World Library  
Flag as Inappropriate
Email this Article

Unsolved Crimes

Article Id: WHEBN0018848113
Reproduction Date:

Title: Unsolved Crimes  
Author: World Heritage Encyclopedia
Language: English
Subject: Empire Interactive, List of Nintendo DS games (S–Z)
Collection:
Publisher: World Heritage Encyclopedia
Publication
Date:
 

Unsolved Crimes

Unsolved Crimes
File:Unsolved Crimes.jpg
Developer(s) Now Production
Publisher(s) Empire Interactive
Platform(s) Nintendo DS
Release date(s)
  • NA September 30, 2008
  • PAL October 24, 2008
[1]
Genre(s) Adventure

Unsolved Crimes is an adventure video game for Nintendo DS, developed by Now Production and published by Empire Interactive.

Plot

The game is set in New York City. The player is a rookie detective from the homicide division. There are eight cases in the game, and one larger case divided into sections. In this case, a model named Betsy Blake goes missing. She is the sister of the player's partner, Marcy Blake.

The DS offers a variety of things on the touch screen. Memos, evidence, profiles of suspects and movements are done through the touch screen.

In almost every case players must answer queries. These are often multiple-choice. If the player answers wrong they lose confidence from their partner. The game is over when Marcy loses trust in them completely, or when all cases are solved.

In one case, some queries can be skipped. However, all queries must be answered to unlock a case after the player finds Betsy.

Reception

Unsolved Crimes has received a mixed critical reception. IGN called it "a solid graphic adventure with some unfortunate blemishes", praising the "variety of game mechanics" and calling the cases "genuinely engrossing", while criticising the presentation and graphics.[2] Gamespot called the visuals "unremarkable", criticised the use of multiple choice questions which "makes the investigations too simple." and the absence of suspect interrogations, while praising the cases as "quite engaging", the environmental sound effects, and the occasional variety provided by action sequences, concluding "There's a series of interesting crimes to solve in this DS adventure, but uncovering the truth is just too simple."[3]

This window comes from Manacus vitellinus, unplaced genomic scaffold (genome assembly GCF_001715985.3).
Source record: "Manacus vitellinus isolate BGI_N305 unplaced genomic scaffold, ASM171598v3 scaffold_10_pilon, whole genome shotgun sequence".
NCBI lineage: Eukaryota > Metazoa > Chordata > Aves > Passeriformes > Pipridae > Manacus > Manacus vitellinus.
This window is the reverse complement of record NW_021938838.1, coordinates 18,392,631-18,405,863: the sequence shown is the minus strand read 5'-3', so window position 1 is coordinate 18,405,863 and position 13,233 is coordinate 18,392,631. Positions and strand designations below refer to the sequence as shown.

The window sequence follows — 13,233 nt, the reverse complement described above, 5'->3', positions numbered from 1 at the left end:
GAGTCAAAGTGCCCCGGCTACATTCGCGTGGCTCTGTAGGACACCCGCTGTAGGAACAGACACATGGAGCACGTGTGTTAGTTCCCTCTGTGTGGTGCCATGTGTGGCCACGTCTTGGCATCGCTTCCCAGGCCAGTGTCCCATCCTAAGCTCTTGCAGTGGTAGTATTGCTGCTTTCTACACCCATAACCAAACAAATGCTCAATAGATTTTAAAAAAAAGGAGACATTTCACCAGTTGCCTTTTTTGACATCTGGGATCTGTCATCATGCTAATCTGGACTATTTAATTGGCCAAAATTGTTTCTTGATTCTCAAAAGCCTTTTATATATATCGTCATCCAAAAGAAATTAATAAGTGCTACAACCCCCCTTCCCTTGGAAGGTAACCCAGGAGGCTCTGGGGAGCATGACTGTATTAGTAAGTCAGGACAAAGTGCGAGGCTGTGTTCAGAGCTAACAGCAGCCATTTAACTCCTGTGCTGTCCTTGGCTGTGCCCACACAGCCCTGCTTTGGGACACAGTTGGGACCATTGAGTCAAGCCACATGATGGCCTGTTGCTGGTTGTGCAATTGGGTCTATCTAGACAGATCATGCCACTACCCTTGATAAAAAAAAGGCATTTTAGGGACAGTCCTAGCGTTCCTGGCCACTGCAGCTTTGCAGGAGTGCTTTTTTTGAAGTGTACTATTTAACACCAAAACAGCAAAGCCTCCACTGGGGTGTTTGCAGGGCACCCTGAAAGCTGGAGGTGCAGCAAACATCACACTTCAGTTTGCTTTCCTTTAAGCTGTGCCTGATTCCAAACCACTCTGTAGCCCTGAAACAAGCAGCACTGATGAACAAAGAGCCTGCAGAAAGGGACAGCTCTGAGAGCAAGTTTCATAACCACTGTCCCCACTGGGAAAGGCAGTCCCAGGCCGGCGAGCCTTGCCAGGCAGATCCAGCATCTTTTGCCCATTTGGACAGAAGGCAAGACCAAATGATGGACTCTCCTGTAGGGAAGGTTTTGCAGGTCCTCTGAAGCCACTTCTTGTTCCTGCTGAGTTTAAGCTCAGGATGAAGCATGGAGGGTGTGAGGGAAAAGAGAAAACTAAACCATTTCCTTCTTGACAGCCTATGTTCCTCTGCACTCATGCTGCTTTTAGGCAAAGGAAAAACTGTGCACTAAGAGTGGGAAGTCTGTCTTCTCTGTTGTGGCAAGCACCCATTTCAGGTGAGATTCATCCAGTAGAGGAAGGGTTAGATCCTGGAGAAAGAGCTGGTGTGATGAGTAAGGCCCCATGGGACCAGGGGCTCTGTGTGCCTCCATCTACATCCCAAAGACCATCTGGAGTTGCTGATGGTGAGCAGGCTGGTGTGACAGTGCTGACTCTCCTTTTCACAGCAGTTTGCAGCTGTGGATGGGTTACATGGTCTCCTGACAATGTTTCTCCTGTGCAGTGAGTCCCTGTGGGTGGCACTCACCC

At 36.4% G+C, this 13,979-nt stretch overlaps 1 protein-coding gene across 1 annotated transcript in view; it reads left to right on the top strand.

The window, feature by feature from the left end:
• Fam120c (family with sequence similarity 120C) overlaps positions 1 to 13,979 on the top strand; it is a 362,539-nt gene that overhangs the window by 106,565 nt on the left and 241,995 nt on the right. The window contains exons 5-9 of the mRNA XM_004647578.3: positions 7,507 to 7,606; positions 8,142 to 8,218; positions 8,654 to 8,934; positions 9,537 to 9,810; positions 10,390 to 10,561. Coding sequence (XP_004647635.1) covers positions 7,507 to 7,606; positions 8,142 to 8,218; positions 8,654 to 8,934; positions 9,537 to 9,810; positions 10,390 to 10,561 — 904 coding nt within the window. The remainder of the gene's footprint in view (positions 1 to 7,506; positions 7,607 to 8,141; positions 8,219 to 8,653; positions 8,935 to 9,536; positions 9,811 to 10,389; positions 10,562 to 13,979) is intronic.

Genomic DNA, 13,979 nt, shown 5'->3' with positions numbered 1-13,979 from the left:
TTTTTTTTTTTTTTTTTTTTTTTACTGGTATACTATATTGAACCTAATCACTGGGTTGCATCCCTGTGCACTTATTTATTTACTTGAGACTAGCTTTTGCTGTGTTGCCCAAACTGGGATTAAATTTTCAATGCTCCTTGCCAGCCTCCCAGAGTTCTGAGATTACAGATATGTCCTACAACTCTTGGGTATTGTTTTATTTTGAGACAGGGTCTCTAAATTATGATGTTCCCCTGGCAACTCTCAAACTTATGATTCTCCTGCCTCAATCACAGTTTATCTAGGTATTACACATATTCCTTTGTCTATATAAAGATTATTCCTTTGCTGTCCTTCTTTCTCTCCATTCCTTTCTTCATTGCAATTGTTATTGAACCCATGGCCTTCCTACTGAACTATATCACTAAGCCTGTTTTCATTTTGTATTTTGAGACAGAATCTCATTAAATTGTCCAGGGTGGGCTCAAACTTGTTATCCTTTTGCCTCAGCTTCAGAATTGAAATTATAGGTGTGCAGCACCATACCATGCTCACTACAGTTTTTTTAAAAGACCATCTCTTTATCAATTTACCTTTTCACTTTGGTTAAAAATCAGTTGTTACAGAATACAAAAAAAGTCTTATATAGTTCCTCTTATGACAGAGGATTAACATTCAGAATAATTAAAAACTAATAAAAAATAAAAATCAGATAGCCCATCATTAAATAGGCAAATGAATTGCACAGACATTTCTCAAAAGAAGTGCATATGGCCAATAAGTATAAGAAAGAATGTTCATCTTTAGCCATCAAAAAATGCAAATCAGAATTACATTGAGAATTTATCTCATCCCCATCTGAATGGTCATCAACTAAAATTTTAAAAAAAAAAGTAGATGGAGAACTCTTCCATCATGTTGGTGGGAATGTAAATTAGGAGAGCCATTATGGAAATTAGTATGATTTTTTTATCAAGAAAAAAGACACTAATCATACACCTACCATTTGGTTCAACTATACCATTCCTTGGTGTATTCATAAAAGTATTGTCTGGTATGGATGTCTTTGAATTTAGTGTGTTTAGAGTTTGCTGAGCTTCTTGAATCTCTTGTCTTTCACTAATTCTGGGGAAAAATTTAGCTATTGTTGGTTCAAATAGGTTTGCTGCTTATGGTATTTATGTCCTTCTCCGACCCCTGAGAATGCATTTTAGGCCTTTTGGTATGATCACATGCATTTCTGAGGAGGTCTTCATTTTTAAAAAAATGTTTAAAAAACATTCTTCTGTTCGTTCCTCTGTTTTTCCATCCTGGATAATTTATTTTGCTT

References


This article was sourced from Creative Commons Attribution-ShareAlike License; additional terms may apply. World Heritage Encyclopedia content is assembled from numerous content providers, Open Access Publishing, and in compliance with The Fair Access to Science and Technology Research Act (FASTR), Wikimedia Foundation, Inc., Public Library of Science, The Encyclopedia of Life, Open Book Publishers (OBP), PubMed, U.S. National Library of Medicine, National Center for Biotechnology Information, U.S. National Library of Medicine, National Institutes of Health (NIH), U.S. Department of Health & Human Services, and USA.gov, which sources content from all federal, state, local, tribal, and territorial government publication portals (.gov, .mil, .edu). Funding for USA.gov and content contributors is made possible from the U.S. Congress, E-Government Act of 2002.
 
Crowd sourced content that is contributed to World Heritage Encyclopedia is peer reviewed and edited by our editorial staff to ensure quality scholarly research articles.
 
By using this site, you agree to the Terms of Use and Privacy Policy. World Heritage Encyclopedia™ is a registered trademark of the World Public Library Association, a non-profit organization.
 



Copyright © World Library Foundation. All rights reserved. eBooks from World eBook Library are sponsored by the World Library Foundation,
a 501c(4) Member's Support Non-Profit Organization, and is NOT affiliated with any governmental agency or department.